A Man Booker Prize judge has criticised the gushing blurbs authors put on the back of books, saying they can make readers feel “incompetent”.
Colin Thubron hit out at “annoying” praise as he took part in the announcement of this year’s shortlist for the prestigious prize.
The British author and travel writer, who was longlisted for the award in 2002, said some blurbs “almost blackmail” readers into believing it is their fault if they don’t enjoy a novel.
He said the gushing praise from other authors and critics published on book covers makes him “cringe”.
While reading the titles submitted for this year’s Booker prize, Mr Thubron said he had learnt to ignore other authors’ quotes.
He said blurbs can “blackmail you into feeling that you’re either intellectually or morally incompetent if you don’t love this book or you’ve failed if you haven’t understood it… that if you haven’t loved it, you haven’t got the point.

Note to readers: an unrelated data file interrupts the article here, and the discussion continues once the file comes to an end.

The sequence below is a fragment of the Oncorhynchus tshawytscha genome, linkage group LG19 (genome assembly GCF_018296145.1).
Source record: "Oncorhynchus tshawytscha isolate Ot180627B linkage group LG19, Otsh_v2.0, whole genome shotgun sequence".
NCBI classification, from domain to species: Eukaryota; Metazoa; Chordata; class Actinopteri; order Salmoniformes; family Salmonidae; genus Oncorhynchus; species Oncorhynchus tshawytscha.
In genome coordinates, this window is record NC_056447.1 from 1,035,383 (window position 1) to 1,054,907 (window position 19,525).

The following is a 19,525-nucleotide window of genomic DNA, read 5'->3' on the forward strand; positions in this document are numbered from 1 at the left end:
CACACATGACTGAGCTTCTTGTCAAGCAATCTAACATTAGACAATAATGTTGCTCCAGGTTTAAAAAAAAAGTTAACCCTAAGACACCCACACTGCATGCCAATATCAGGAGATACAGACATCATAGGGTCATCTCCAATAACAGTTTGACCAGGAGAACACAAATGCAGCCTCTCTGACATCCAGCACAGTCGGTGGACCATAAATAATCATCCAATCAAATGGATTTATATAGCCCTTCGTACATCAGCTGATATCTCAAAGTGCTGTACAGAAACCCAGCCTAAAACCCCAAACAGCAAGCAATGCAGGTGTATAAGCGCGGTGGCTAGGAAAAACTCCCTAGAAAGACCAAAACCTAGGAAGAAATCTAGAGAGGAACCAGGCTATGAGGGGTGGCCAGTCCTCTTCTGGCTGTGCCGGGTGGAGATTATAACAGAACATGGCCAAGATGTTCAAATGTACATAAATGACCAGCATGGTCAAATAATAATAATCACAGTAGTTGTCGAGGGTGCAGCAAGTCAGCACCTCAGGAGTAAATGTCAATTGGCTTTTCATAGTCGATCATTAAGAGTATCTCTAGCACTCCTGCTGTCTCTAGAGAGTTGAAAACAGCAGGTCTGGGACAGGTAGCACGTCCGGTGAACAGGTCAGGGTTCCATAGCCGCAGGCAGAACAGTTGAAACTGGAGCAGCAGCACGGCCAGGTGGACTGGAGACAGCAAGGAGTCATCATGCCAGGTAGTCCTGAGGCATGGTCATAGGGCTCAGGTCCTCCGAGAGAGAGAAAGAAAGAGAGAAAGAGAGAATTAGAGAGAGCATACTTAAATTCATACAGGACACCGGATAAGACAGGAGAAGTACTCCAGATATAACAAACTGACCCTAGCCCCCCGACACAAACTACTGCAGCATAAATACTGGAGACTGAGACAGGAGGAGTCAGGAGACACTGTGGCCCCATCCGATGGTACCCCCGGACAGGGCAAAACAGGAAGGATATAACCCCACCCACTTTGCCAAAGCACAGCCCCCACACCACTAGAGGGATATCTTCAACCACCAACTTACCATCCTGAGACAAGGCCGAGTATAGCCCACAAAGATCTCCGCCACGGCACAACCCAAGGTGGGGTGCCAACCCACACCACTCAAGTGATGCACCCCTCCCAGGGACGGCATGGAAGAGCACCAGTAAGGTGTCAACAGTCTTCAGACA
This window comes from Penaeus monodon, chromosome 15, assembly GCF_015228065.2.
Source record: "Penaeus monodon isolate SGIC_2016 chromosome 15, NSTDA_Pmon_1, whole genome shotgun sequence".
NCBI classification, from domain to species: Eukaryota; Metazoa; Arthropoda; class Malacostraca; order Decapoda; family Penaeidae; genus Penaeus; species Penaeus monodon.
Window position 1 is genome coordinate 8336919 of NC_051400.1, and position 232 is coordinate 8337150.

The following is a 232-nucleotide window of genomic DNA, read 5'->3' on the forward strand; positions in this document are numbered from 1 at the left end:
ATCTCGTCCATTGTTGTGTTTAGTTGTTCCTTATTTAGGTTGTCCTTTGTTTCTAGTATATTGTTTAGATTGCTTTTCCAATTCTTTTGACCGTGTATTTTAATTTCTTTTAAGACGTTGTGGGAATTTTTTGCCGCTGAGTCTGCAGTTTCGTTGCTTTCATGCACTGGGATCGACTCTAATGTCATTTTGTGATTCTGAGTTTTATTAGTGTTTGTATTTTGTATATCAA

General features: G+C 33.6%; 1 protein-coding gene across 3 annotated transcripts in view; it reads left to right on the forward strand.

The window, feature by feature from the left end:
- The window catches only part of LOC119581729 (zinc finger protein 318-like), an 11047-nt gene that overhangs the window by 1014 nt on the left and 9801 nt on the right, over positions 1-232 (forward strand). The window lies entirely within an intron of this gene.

“What other people think doesn’t matter at all,” he added.
Mr Thubron did not aim his remarks towards any specific novelist, but said: “I’m just a little bit surprised that authors aren’t embarrassed by these amazing expectations that you’re led to have about the book you’re about to read.”
The nominees for this year’s £50,000 Booker Prize are:
:: 4321 by Paul Auster
:: History Of Wolves by Emily Fridlund
:: Exit West by Mohsin Hamid
:: Elmet by Fiona Mozley
:: Lincoln In The Bardo by George Saunders
:: Autumn by Ali Smith
All of them have very flattering reviews in their blurbs.
Debut author Fiona Mozley’s blurb includes a review by The Economist that calls Elmet “a quiet explosion of a book, exquisite and unforgettable”, while the Evening Standard’s review of Autumn by Ali Smith says her writing “lifts the soul”.
The Man Booker Prize winner will be announced on 17 October.
(c) Sky News 2017: Man Booker Prize judge attacks ‘annoying’ book blurbs by authors